Download GreenMedInfo’s FREE ALS research PDF NOW!

VIDEO: the ALS Bucket Challenge, Challenged!

Sayer Ji responds to Dr. Mercola’s challenge, re-directing attention to the true causes and solutions that aren’t being investigated or funded by the ALS Association.

After accepting Dr. Joseph Mercola’s 24-hour challenge, Sayer explains why the ALS Association’s fund-raiser is a typical cause-marketing charade, with already identified causes of ALS – and natural solutions – unrecognized and unfunded by the organization who raised $80+ million dollars in the past month only.

Sayer points out the link between statins and ALS and reveals ALS Association corporate sponsors include drug companies that manufacture them, not unlike the pharmaceutical industry’s creation of Breast Cancer Awareness Month and all the nauseating pinkwashing that ensued. The head ALS Association executive makes over $330,000 a year — calling into question whether it is a charity or a business organization.

Sayer gets a triple shot of ice water — thanks to his two more than willing little helpers and a mystery bucket splasher — and challenges Carla Sanchez of Organic Lifestyles TV, and Dr. William Davis, author of WheatBelly, to respond to his challenge.

Also, read Health Impact News’ piece:

ALS Ice Bucket Challenge: Do You Know What You Are Supporting?

References:

[1] Beatrice A Golomb, Edwin K Kwon, Sabrina Koperski, Marcella A Evans. Amyotrophic lateral sclerosis-like conditions in possible association with cholesterol-lowering drugs: an analysis of patient reports to the University of California, San Diego (UCSD) Statin Effects Study. Drug Saf. 2009;32(8):649-61. PMID: 19591530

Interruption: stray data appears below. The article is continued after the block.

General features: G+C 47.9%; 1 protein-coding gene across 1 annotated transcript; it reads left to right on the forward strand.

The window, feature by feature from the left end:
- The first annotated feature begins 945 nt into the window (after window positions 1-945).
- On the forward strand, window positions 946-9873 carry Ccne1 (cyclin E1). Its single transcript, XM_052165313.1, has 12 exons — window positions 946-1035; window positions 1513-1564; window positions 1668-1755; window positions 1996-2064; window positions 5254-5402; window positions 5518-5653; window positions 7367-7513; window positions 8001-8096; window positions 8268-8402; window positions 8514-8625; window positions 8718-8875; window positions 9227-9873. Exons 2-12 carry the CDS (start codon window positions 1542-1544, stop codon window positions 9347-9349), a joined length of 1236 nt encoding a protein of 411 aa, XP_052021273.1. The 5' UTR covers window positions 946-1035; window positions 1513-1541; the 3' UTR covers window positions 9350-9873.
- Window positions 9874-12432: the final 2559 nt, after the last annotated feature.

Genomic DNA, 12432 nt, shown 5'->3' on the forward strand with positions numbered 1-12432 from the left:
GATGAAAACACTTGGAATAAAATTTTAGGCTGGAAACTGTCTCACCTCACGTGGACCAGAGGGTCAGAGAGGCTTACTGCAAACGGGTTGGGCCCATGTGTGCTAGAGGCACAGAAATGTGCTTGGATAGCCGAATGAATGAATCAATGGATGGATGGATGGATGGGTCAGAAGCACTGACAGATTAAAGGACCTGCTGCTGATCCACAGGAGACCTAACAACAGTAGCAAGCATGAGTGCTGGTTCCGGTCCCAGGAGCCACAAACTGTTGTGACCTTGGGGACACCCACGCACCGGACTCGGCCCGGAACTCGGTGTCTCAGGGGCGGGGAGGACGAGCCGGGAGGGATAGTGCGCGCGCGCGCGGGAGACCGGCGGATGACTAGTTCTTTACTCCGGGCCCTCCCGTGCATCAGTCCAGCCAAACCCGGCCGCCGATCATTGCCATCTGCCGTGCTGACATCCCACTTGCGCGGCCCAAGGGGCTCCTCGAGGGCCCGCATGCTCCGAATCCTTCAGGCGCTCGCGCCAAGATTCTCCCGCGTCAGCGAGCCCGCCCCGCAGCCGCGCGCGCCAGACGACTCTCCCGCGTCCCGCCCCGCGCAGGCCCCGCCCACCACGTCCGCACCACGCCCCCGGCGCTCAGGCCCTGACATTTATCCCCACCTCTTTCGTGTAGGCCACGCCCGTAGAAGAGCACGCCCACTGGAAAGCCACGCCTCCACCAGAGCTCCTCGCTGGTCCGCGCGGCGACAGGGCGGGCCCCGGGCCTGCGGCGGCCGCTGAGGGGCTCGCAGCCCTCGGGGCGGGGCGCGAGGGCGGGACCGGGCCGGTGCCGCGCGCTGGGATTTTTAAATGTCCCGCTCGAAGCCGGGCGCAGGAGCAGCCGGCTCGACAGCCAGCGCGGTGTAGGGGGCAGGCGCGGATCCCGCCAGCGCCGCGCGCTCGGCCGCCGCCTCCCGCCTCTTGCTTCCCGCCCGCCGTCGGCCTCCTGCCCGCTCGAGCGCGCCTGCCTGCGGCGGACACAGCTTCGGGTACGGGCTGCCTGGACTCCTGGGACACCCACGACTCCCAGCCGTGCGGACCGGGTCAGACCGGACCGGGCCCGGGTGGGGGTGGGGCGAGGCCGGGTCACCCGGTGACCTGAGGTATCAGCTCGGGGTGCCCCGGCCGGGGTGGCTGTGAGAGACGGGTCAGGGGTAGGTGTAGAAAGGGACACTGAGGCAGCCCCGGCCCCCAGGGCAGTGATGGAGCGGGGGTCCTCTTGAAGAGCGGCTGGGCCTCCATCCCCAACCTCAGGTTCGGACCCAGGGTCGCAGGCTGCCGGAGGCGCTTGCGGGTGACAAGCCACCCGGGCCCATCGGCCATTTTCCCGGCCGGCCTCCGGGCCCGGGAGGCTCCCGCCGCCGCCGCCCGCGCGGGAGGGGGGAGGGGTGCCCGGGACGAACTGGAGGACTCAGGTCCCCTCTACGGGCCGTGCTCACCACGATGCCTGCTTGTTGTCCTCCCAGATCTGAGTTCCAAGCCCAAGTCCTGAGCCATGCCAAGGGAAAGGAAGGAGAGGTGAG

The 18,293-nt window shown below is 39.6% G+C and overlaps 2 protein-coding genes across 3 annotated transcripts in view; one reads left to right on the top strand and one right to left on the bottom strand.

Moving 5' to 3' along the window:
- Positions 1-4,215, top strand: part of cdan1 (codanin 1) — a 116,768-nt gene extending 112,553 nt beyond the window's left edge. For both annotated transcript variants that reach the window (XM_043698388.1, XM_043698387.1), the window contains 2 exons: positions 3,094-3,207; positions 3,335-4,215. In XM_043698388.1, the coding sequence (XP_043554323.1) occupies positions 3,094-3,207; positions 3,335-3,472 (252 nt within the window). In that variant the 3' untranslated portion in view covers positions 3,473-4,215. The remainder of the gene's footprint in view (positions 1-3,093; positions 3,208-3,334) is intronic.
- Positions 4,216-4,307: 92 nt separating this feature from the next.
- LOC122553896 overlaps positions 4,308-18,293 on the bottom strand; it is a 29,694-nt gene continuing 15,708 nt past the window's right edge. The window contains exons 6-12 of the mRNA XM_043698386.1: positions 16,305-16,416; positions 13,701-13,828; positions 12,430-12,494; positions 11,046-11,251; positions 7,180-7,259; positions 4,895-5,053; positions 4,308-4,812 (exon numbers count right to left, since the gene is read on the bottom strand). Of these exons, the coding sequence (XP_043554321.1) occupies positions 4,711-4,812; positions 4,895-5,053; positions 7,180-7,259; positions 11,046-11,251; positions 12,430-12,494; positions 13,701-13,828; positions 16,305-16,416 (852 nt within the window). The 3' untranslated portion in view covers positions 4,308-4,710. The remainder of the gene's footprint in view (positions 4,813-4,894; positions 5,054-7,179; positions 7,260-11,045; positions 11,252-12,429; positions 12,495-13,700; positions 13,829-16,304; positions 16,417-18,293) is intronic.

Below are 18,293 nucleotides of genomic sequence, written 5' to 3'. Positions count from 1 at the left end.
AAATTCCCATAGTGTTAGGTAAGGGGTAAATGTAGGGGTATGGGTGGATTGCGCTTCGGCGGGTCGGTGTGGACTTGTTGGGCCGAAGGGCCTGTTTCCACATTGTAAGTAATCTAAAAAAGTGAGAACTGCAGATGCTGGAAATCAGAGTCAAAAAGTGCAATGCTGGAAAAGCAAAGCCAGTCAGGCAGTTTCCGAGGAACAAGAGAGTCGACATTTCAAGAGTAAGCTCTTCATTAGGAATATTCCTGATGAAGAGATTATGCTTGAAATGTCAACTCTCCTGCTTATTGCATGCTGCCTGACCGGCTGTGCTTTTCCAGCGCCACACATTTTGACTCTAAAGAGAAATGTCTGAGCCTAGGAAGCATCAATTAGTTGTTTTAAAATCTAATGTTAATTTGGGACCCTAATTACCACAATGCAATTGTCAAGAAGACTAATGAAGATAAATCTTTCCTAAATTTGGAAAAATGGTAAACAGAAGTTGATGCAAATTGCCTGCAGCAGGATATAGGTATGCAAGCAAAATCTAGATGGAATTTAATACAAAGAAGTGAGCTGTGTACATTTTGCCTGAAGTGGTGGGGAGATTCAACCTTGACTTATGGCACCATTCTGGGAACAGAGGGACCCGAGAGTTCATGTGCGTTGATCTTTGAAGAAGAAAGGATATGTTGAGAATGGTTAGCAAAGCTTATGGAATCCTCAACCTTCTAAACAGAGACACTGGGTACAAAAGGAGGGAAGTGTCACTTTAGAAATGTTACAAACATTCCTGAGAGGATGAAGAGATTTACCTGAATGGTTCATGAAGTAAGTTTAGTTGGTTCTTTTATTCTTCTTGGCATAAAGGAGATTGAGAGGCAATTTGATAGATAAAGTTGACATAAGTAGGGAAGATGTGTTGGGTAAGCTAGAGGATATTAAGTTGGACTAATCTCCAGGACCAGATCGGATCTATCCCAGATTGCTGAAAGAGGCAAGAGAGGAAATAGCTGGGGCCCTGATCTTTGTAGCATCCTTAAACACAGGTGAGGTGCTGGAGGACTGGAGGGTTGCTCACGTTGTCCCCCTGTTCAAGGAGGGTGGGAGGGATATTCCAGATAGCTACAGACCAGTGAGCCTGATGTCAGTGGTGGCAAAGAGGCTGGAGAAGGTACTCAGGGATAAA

[2] I Ralph Edwards, Kristina Star, Anne Kiuru. Statins, neuromuscular degenerative disease and an amyotrophic lateral sclerosis-like syndrome: an analysis of individual case safety reports from vigibase. Drug Saf. 2007;30(6):515-25. PMID: 17536877

Further articles by Sayer Ji:

About the author:

Sayer-Ji

Sayer Ji is an author, educator, Steering Committee Member of the Global GMO Free Coalition (GGFC), advisory board member of the National Health Federation, and the founder of GreenMedInfo.com – an open access, evidence-based resource supporting natural and integrative modalities. His writings have been published and referenced widely in print and online, including Truthout, Mercola.com, The Journal of Gluten Sensitivity, New York Times and The Well Being Journal.

In 1995 Sayer received a BA degree in Philosophy from Rutgers University, where he studied under the American philosopher Dr. Bruce W. Wilshire, with a focus on the philosophy of science. In 1996, following residency at the Zen Mountain Monastery in upstate New York, he embarked on a 5 year journey of service as a counsellor-teacher and wilderness therapy specialist for various organizations that serve underprivileged and/or adjudicated populations. Since 2003, Sayer has served as a patient advocate and an educator and consultant for the natural health and wellness field.